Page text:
If you ask me how computers work, I could probably come up with some half-truth crap to fill your ears with, ending the monologue with a reference to binary code or The Matrix, but in reality the fact that I can press buttons and make words appear on a screen is like all the mystery of childbirth and the universe combined.

I’m not sure how car engines work, though I’ve seen diagrams. I think I understand how airplanes work, yet being inside of them at cruising altitude still feels like a sin against gravity that soon we’ll all be punished for. I don’t understand refrigerators or light bulbs or vacuum cleaners. I’m far removed from the system (and logic) of nuclear weapons. Automatic doors still feel like they’re futuristic. There is a part of my brain that can fathom time travel, but I am still baffled by electric toothbrushes.

I understand zippers and toilets. I know how boats work, I think. Film photography makes sense, as does air conditioning, microwaves, and sewing machines. I can grasp the idea of the human heart and nervous system, but I’m still a bit fuzzy when it comes to explaining how violins make music.

There is plenty in this world left to be discovered. As Bill Nye once said, “Everyone you will ever meet knows something you don’t.” Be curious. Ask questions. Do research. If you want to know how something works, look it up.

My best advice comes from a game that my college roommate and I used to play on lazy afternoons. Open Wikipedia. Find the “random article” button. See how many pages you can go through before you stumble on something familiar. The point of the game? See if you can find that familiar topic in less than ten clicks.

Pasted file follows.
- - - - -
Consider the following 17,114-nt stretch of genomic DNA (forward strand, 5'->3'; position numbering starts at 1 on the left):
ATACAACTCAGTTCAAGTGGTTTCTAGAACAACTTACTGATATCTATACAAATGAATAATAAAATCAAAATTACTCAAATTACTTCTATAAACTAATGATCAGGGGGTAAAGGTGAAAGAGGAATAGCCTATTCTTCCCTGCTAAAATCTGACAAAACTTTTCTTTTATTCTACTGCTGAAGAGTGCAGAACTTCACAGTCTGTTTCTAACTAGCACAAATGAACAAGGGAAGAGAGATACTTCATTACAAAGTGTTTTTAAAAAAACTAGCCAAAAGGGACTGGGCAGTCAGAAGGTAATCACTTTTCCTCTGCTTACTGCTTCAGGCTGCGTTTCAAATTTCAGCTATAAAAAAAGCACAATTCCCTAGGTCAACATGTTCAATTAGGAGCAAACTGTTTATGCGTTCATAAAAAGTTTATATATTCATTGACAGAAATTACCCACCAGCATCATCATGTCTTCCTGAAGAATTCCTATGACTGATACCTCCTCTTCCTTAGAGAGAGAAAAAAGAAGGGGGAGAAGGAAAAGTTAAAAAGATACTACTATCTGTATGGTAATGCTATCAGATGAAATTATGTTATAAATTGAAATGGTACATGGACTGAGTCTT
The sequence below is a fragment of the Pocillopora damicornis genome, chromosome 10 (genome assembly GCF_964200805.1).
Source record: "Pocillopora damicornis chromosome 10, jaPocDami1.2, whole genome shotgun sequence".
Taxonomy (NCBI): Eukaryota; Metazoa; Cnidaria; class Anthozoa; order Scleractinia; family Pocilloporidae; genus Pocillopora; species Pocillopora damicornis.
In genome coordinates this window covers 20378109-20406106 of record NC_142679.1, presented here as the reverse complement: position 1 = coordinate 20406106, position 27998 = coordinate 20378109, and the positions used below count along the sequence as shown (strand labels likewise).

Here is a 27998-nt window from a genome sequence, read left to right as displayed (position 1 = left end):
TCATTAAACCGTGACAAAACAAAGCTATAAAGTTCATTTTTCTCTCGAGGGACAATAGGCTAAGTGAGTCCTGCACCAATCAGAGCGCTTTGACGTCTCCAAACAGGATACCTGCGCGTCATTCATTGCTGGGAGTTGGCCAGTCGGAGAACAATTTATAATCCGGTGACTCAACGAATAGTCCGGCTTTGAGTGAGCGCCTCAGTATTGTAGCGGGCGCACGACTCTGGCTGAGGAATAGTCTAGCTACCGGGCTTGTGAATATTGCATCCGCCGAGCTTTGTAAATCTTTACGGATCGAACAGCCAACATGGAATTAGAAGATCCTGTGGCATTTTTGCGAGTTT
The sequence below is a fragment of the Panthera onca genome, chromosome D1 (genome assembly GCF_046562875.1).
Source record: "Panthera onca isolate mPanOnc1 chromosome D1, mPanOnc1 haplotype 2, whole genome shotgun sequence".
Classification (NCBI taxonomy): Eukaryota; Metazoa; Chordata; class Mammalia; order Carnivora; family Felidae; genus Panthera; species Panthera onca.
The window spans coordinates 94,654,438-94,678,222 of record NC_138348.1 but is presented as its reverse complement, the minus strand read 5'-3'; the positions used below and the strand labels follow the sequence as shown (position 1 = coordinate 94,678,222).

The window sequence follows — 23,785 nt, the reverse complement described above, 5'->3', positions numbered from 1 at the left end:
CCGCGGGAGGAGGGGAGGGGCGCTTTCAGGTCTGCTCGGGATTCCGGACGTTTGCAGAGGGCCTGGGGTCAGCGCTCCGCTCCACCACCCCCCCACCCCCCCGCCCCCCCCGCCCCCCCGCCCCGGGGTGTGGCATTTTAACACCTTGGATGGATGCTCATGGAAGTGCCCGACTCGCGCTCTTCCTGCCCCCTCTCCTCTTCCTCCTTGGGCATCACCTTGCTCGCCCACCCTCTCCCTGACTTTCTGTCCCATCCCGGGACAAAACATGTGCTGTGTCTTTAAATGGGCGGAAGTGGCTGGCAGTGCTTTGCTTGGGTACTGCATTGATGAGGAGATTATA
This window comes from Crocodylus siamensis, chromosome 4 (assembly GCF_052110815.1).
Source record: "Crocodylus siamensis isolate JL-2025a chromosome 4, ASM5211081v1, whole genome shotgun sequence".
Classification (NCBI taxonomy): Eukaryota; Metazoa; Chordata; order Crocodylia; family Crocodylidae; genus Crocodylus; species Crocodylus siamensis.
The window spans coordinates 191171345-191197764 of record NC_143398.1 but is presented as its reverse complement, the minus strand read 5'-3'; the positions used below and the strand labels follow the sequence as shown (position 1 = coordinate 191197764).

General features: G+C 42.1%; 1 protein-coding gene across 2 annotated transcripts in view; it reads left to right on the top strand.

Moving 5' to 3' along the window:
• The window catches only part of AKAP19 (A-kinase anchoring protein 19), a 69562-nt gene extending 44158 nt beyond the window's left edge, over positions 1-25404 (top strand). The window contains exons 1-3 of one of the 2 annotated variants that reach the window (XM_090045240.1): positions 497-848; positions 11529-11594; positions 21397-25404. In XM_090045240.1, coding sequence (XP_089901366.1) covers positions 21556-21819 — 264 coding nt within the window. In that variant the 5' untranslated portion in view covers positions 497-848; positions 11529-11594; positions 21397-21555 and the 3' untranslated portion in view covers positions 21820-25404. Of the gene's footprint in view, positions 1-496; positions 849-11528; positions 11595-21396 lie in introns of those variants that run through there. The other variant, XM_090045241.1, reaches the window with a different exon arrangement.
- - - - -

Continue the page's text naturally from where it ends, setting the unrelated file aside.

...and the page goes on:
Here’s an example. Know about any of these things?

  1. Bombing of Bremen in World War II
  2. Pratap Malla
  3. Cancún International Airport
  4. Lethrinops longimanus
  5. White Clay Creek
  6. Haemateulia
  7. Alabama Agricultural and Mechanical University
  8. University Philosophical Society
  9. Henrietta Independent School District
  10. Gridley Mountain

If not, then it’s time you learn more things. Life is too short and the universe too big. We’re meant to acquire knowledge. I don’t know what we’re supposed to do with all the knowledge, but if you’ve got a 200-gigabyte hard drive, you don’t just use 10 gigs and call it quits. You fill that sucker up.

23. Duct Tape

I am still under the impression that you can fix almost anything with duct tape. The versatile gray adhesive has saved my butt more times than I care to admit. I get this MacGyver bravado whenever I’ve successfully solved a problem with duct tape alone. Squeaky mattress springs? Leaking faucet? Crooked painting? No problem. I’ve got duct tape.

At one point I drove a car that was making an awful rattling noise, and when I looked underneath I noticed a piece of metal had rusted and cracked loose and had been vibrating noisily against the muffler. Guess what solved that issue?

Duct tape.

Can’t say I’ve ever used the stuff on any actual ducts, but I’ve used it on mirrors, computers, tables, lamps, books, refrigerators, shelves, carpets, televisions, seat cushions, wrist-watches, clothing, and shoes. I can’t think of many inventions more versatile.

Its only weakness is that moment when you pull off a few inches of tape and the sticky sides come into contact and you end up with this inseparable, useless loop. Nothing brings tears to an angel’s eyes faster than wasted duct tape.

I guess my point is that before using what we already have, we tend to turn to the next and greatest tool that can help us solve our problems, spending money and effort to design something new and shiny that does barely more than what our old technology did before. Maybe we do this for an aesthetic purpose. Maybe we do this because there’s more money in planned obsolescence. Regardless, it seems shameful to constantly come up with new ways to do the same thing.

Hole in a tent? Loose floorboard? Broken toy?

Grab that roll of silver wonder and fix it today.